- Always-hit spells (which have no to-hit roll, and no save, such as Magic Missile or the Fog spells) are counted as spells which allow a save at the normal DC of the caster. If the save is failed, the minion dies. If the save is successful, the minion lives. Unless the spell or effect specifies otherwise, the saving throw is resolved against the minion's strongest save.
- Note that making a Caster Check to overcome a Minion's SR (if any) is NOT counted as a successful roll against a minion and can never kill it.
- Minions never gain temp hit points or healing, although both count as a buff. If a minion receives any buff, at all, it gains a +2 untyped bonus to all types of Armor Class and a +2 untyped bonus on all saving throws. This is instead of the normal effects of the buff. Buffs on minions never stack. The duration of any buff is equal to the normal duration of the buff. Minions can never start a combat with a preexisting buff.
- Minions are able to squeeze into a space normally only accessible by someone of 1 size category smaller than themselves with no penalties. This means that up to two size medium minions may occupy the same 5-foot square without penalty.
- Four minions count as one monster for xp and loot.
Caution: Minions are extremely deadly to inexperienced players and low-level characters. Minions effectively quadruple the amount of damage in a combat until they are reduced in numbers.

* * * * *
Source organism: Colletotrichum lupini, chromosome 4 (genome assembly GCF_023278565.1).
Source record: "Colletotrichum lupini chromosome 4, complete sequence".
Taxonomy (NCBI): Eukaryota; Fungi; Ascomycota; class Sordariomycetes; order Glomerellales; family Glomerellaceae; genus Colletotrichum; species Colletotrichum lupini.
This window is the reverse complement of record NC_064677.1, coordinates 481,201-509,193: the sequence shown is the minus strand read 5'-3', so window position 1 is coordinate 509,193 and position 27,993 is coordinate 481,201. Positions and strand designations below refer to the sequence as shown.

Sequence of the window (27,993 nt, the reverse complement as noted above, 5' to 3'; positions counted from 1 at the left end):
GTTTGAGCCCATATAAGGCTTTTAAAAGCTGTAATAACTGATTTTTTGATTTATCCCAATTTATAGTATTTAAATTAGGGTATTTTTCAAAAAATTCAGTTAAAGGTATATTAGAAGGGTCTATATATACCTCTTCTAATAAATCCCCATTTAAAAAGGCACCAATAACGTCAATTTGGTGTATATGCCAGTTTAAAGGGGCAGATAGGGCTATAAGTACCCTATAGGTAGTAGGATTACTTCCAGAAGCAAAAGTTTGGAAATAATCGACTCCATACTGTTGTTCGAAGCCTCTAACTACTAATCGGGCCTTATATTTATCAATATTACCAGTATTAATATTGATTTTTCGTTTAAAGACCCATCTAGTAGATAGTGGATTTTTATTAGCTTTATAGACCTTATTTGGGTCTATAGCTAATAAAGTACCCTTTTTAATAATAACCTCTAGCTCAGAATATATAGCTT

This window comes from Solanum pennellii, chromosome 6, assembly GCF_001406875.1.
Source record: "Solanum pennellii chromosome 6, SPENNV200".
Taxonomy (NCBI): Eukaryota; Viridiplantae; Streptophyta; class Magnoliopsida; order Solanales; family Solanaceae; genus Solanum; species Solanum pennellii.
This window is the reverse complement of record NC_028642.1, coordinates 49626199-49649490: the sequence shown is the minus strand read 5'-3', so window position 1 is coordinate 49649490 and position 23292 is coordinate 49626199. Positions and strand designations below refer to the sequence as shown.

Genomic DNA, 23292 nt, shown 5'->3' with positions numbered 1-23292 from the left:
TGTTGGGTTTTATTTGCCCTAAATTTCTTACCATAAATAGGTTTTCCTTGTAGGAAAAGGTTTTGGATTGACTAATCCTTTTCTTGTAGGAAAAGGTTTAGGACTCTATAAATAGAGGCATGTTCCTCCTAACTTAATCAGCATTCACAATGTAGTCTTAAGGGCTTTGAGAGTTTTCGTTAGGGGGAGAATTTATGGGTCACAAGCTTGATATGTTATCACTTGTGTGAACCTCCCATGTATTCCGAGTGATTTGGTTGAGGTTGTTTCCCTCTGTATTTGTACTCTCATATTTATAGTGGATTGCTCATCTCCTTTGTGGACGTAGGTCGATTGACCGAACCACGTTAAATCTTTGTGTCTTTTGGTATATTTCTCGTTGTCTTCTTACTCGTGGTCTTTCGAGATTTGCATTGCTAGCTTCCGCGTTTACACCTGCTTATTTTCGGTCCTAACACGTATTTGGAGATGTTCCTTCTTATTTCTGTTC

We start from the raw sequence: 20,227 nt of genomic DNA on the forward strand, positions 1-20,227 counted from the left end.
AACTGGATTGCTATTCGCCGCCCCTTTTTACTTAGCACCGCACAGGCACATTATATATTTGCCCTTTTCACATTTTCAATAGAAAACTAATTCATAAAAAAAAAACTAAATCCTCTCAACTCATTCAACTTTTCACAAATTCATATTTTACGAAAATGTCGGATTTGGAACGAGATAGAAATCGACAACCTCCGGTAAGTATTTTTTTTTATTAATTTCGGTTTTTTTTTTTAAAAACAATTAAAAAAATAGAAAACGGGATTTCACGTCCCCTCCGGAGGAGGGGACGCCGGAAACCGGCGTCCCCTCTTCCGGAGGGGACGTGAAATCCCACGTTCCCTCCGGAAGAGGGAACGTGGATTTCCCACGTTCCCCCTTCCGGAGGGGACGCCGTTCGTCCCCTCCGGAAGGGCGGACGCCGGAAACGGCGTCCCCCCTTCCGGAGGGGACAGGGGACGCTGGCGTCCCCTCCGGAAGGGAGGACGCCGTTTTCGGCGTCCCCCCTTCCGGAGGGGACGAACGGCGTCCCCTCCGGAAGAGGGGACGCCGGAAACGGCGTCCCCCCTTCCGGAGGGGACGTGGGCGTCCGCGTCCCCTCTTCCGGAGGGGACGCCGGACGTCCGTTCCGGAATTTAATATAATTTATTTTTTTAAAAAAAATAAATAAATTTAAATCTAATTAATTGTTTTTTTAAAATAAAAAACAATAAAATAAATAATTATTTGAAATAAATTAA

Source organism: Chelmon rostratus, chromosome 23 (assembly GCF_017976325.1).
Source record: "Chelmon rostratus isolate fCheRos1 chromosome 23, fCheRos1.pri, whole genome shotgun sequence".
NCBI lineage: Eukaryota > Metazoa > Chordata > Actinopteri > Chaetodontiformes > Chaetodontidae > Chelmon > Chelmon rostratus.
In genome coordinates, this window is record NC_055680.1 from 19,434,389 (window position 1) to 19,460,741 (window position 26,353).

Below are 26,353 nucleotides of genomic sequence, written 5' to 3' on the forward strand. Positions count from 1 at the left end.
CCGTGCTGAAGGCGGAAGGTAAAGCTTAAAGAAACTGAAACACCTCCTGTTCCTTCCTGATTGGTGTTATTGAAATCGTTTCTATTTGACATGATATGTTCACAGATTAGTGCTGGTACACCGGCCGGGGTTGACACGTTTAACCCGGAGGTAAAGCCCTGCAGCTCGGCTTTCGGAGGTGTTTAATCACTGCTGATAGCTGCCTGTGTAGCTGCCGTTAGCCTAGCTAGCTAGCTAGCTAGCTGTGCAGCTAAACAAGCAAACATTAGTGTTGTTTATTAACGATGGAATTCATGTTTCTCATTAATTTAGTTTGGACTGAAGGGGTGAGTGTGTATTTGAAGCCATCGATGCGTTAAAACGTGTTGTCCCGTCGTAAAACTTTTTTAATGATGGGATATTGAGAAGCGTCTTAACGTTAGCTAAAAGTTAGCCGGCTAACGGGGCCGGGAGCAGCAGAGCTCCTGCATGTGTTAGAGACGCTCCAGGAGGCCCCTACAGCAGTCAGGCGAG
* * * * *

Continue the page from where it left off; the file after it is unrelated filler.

Pew! Pew! Pew!
- Shooters have double hit points.
- Shooters may use any of their listed special attacks as though they have a range increment of 30 feet, with a maximum range of 150 feet. If an ability already has a listed range which is greater than this, use that range instead.
- Shooters never suffer penalties on their attack rolls due to range, though they are still limited by the maximum range of their attack.
- Shooters never take penalties for firing into melee or from creatures acting as cover.
- Shooters add one half their CR to their initiative modifier, round up.
- Shooters do double damage.
- Shooters count as two monsters for xp and loot.
They're stealthy, man. Super stealthy.
- Sneaks always have the Stealth skill, with a nudge value of +8 added to the normal skill value for their CR.
- Once per encounter, a Sneak may initiate stealth even if they are being observed. This is an immediate action (which can be used as an interrupt) if used outside their turn, or a swift action if used during their turn.
- Sneaks gain +4 to hit and a +1d6 bonus to their damage when they make an attack against a target that is unaware of them, or a target they are flanking. This bonus damage increases by an additional +1d6 per 4 CR's of the Sneak (drop fractions).
- Sneaks add one half their CR to their initiative modifier, round up.
- Sneaks count as two monsters for xp and loot.
The monster the other monsters expect to take all the hits.
- Tanks have double hit points.
- Tanks are immune to all effects which are not damage, except those they choose to allow to affect them. Attacks which deal damage and include a secondary effect (such as forced movement or a debuff) can only inflict the damage. (Abilities which specifically state they bypass the condition immunity of roles, such as a Prowler's Encroaching Jolt, also bypass this immunity.)
- Any damage that the Tank inflicts on an enemy heals the Tank for the same amount. This includes damage from spells and spell-like abilities. Area of effect attacks only heal the Tank an amount equal to the highest amount of damage taken by an affected enemy (not the sum of all damage inflicted). Damage mitigation abilities of victims, such as DR and ER, also reduce the amount of healing received since the reduce the amount of damage inflicted.